Those who worried that the introduction of Princeton’s four-year residential college system would hurt the eating clubs need not have been concerned — at least, if the results of this year’s bicker and club sign-ins are any indication. As our brief report in Notebook points out (page 12), the clubs had a very strong year.

Few seemed to notice that this year marked the 50th anniversary of what has become known as the “Dirty Bicker” — for who would want to remember an episode that divided the campus, caused hurt and bitterness, and brought Princeton negative national press? But that bicker marked a turning point in an evolution in campus life that continues with the four-year colleges today.

In 1958, 23 sophomores failed to receive bids for the 17 existing eating clubs. More than half of the excluded students were Jewish, a fact that brought into the open the rarely discussed question of quotas in the clubs. The chairman of the Undergraduate Interclub Council that year was Steven C. Rockefeller ’58, who had tried to ensure that every sophomore who wished to join a club received an invitation. A year later, Rockefeller submitted an 88-page report that laid most of the responsibility on a University administration that “did not have the foresight to realize that the changing nature of the student body was becoming increasingly incompatible with the one-sided social system which Princeton offered.”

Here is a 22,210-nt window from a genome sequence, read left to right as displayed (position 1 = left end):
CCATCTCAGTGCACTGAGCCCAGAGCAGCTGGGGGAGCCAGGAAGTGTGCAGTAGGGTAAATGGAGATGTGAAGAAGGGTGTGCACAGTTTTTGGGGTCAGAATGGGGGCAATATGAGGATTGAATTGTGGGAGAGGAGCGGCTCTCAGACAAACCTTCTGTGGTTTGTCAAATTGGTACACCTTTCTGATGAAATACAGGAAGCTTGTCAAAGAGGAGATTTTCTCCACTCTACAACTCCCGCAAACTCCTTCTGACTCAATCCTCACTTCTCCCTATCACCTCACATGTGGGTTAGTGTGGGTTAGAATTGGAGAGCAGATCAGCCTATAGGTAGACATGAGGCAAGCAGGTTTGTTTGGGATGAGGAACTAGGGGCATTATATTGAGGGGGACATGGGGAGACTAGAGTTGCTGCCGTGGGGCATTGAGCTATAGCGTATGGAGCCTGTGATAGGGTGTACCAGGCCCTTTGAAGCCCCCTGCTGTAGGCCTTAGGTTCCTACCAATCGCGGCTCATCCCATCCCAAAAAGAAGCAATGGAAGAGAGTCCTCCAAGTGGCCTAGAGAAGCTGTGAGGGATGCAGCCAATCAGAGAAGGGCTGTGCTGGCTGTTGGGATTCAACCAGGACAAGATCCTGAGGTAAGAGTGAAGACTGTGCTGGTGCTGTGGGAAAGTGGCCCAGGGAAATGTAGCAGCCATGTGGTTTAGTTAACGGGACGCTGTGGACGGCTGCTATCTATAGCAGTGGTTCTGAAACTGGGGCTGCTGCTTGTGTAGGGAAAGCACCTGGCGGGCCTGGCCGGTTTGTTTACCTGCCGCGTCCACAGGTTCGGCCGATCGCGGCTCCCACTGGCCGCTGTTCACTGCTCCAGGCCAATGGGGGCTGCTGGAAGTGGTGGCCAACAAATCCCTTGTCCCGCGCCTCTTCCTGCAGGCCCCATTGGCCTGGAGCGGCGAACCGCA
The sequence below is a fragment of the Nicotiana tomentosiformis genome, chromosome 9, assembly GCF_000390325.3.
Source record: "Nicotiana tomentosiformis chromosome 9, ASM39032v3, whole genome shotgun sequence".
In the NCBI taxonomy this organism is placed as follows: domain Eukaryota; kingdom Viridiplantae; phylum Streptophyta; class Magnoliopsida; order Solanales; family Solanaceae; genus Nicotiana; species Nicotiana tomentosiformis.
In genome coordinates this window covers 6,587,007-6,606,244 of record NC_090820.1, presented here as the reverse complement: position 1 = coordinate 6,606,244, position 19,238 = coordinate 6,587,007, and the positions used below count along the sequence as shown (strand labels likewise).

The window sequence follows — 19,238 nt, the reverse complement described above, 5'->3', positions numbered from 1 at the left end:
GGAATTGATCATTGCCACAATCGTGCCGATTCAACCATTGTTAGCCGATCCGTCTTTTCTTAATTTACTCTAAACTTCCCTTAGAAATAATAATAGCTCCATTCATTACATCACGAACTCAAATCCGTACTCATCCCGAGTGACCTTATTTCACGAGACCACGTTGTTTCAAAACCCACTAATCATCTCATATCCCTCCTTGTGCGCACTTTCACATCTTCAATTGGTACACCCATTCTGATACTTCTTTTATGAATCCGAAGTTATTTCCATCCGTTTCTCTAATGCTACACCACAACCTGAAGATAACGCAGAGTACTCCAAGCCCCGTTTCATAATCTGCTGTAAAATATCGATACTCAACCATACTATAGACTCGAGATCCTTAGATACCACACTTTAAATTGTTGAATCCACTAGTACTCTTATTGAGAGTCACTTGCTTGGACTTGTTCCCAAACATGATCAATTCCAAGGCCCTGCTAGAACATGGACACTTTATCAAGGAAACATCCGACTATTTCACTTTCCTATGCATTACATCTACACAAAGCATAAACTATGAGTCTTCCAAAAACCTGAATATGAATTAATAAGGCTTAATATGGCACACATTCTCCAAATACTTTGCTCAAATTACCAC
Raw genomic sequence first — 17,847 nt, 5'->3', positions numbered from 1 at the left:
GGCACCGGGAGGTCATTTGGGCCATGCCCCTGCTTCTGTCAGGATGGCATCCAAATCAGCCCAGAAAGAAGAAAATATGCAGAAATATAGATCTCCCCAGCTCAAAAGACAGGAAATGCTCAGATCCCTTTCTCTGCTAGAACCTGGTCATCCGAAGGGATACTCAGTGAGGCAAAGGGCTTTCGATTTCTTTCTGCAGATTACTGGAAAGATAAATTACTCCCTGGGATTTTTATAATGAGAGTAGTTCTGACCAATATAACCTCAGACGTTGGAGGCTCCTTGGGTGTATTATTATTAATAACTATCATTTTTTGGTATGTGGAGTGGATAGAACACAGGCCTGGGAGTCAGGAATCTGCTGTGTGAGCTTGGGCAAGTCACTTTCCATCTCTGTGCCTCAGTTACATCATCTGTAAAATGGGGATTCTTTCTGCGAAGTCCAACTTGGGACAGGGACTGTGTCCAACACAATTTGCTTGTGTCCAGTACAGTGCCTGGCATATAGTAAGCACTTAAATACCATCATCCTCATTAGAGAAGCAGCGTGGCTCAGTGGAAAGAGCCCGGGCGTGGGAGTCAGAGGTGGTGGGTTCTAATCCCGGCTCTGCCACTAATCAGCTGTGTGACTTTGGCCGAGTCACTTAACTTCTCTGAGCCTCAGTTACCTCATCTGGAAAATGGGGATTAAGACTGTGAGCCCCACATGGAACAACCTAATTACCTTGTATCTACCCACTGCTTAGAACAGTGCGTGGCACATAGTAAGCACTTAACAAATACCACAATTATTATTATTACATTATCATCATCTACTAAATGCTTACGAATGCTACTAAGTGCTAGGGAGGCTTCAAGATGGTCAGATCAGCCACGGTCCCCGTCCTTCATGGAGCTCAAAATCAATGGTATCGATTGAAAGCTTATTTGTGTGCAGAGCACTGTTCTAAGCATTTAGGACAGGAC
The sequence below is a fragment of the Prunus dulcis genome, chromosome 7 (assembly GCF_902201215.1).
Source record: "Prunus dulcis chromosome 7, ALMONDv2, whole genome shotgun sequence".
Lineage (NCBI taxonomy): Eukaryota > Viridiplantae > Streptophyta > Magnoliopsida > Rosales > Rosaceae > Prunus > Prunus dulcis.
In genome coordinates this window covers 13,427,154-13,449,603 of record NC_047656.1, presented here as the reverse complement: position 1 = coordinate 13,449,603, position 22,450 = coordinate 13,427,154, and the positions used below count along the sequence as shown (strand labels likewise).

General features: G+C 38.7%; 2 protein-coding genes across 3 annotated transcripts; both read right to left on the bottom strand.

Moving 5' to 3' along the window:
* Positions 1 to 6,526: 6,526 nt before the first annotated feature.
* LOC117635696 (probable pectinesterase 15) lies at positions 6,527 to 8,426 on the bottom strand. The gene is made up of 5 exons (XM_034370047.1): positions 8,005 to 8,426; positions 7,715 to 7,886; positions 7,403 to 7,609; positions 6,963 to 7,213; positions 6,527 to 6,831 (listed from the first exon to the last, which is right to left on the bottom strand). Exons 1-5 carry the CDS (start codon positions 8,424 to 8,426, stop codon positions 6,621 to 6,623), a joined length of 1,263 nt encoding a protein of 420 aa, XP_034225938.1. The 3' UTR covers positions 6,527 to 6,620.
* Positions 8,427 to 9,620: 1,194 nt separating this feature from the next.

The bicker made clear what President Robert Goheen ’40 *48, in his first year on the job, already knew: Alternatives for Princeton’s changing student body were an urgent need. At Alumni Day, Goheen announced plans for a dormitory complex that would become the New Quad (later known as the Old New Quad): a “residential grouping which will at once house a healthy cross-section of the undergraduate body [and] provide for its residents the advantages of a closer interconnection between their social and academic life ... .” The new “quadrangle” would need “distinct and affirmative values of its own” to generate interest, he said. Goheen specifically dismissed the idea of a college or house system — a notion that obviously has grown in appeal.

In the years since, the steps taken by Goheen have led to an array of options. Students compete for the best suites in desirable four-year Whitman College and rave about new dining options. Those who don’t care for Prospect Street find a welcome elsewhere. And the clubs, though there are fewer of them, seem as resilient as ever.

One thing we at PAW have learned is that Princeton alumni know everything — at least that’s what they tell us. In this issue, senior writer Mark F. Bernstein ’83 interviews five alumni who publish advice for a living. He gets the latest advice on questions of money and ethics, fashion, health, and relationships. (Bernstein, at left, is pictured after taking the clothing suggestions of Pulitzer Prize-winning fashion critic Robin Givhan ’86.) Enjoy it. We know you will tell us what you think.